Tap water also contains prenatal toxins. In Downey, California, eight pollutants found in drinking water exceed the health guidelines set by federal and state agencies (not a problem in Barbados, I hope).

Some of those contaminants are known to result in central nervous system defects, oral cleft defects, neural tube defects, low birth weight and risk of fetal death, the researchers said. Pregnant women should be encouraged to drink filtered or bottled water in areas where contamination levels are high, they advised.

Also problematic was the level of caffeine consumption, the research team found. Caffeine consumed during pregnancy is associated with fetal mortality, birth defects and decreased birth weights. Animal studies have found developmental delays, abnormal neuromotor activity, and neurochemical disruptions. Caffeine is found not only in cola drinks or coffee or power drinks, but some popular headache pills contain caffeine.

The tuna mentioned is invariably the canned kind and can be avoided during pregnancy. The fresh tuna we get by the market, once it is not too big, should be safe.

Below is a listing of OTC drugs to monitor or avoid when you realise you are pregnant.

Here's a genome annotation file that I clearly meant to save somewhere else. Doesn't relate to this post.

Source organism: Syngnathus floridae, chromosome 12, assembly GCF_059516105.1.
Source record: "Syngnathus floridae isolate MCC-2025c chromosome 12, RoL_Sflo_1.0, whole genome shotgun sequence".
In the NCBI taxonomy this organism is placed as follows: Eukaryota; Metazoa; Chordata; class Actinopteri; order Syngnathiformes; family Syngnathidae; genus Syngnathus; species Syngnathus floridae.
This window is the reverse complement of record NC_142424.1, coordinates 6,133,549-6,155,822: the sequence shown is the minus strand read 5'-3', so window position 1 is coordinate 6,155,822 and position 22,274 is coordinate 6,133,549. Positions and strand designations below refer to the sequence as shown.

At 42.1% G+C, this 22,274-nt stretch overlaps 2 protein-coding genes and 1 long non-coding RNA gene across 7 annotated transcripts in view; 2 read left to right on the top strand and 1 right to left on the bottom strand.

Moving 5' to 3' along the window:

10 OTC drugs to avoid when your’re pregnant:

Drug Found in Recommendation Possible Alternative

Aspirin Excedrin Migraine 1st, 2nd, 3rd trimester:

Not recommended Tylenol (Acetaminophen)

Panadol( Paracetamol)

Bismuth subsalicylate Kaopectate; Pepto Bismol 1st, 2nd trimester:

Use with caution

3rd trimester:

Not recommended Imodium (Loperamide)

Brompheniramine Dimetapp Cold and Fever; Dimetapp Elixir 1st, 2nd trimester:

Use with caution

3rd trimester:

Not recommended Claritin (Loratadine); Zyrtec (Cetirizine)

Caffeine Excedrin Aspirin-Free; Excedrin Quicktabs 1st, 2nd. 3rd trimester:

Use with caution

CR Recommends: Do not exceed 200 milligrams per day to reduce risk of miscarriage None

Castor Oil

— 1st, 2nd. 3rd trimester:

Do not take–unacceptable risk None

Chlorpheniramine Chlor-Trimeton; Combination products: Actifed Cold and Allergy; Actifed Cold and Sinus; Alka-Seltzer Plus Cold Medicine; Dristan Cold; Sinutab Sinus Allergy Maximum Strength; Sudafed Cold and Allergy; TheraFlu Flu and Cold Medicine; Triaminic Cold and Allergy; Tylenol Allergy Sinus Maximum Strength; Tylenol Cold Mulit-Symptom Children’s 1st, 2nd trimester:

Use with caution

3rd trimester:

Not recommended Claritin (Loratadine); Histal Zyrtec (Cetirizine)


Advil, Motrin 1st, 2nd trimester:

Use with caution

3rd trimester:

Not recommended Tylenol (Acetaminophen)/ Panadol( Paracetamol)


Aleve 1st, 2nd trimester:

Use with caution

3rd trimester:

Not recommended Tylenol (Acetaminophen)

Panadol( Paracetamol)

Nicotine All cigarettes; Nicorette gum; Nicoderm patches 1st, 2nd, 3rd trimester:

Not recommended None

Pseudoephedrine Actifed Cold and Sinus, Sudafed Nasal Decongestant, Triaminic AM Decongestant 1st trimester:

Not recommended

2nd, 3rd trimester:

Use with caution Nondrug alternatives: Drink plenty of fluids, consider using steam to relieve congestion, avoid irritants like tobacco smoke

Leave a Reply

Your email address will not be published. Required fields are marked *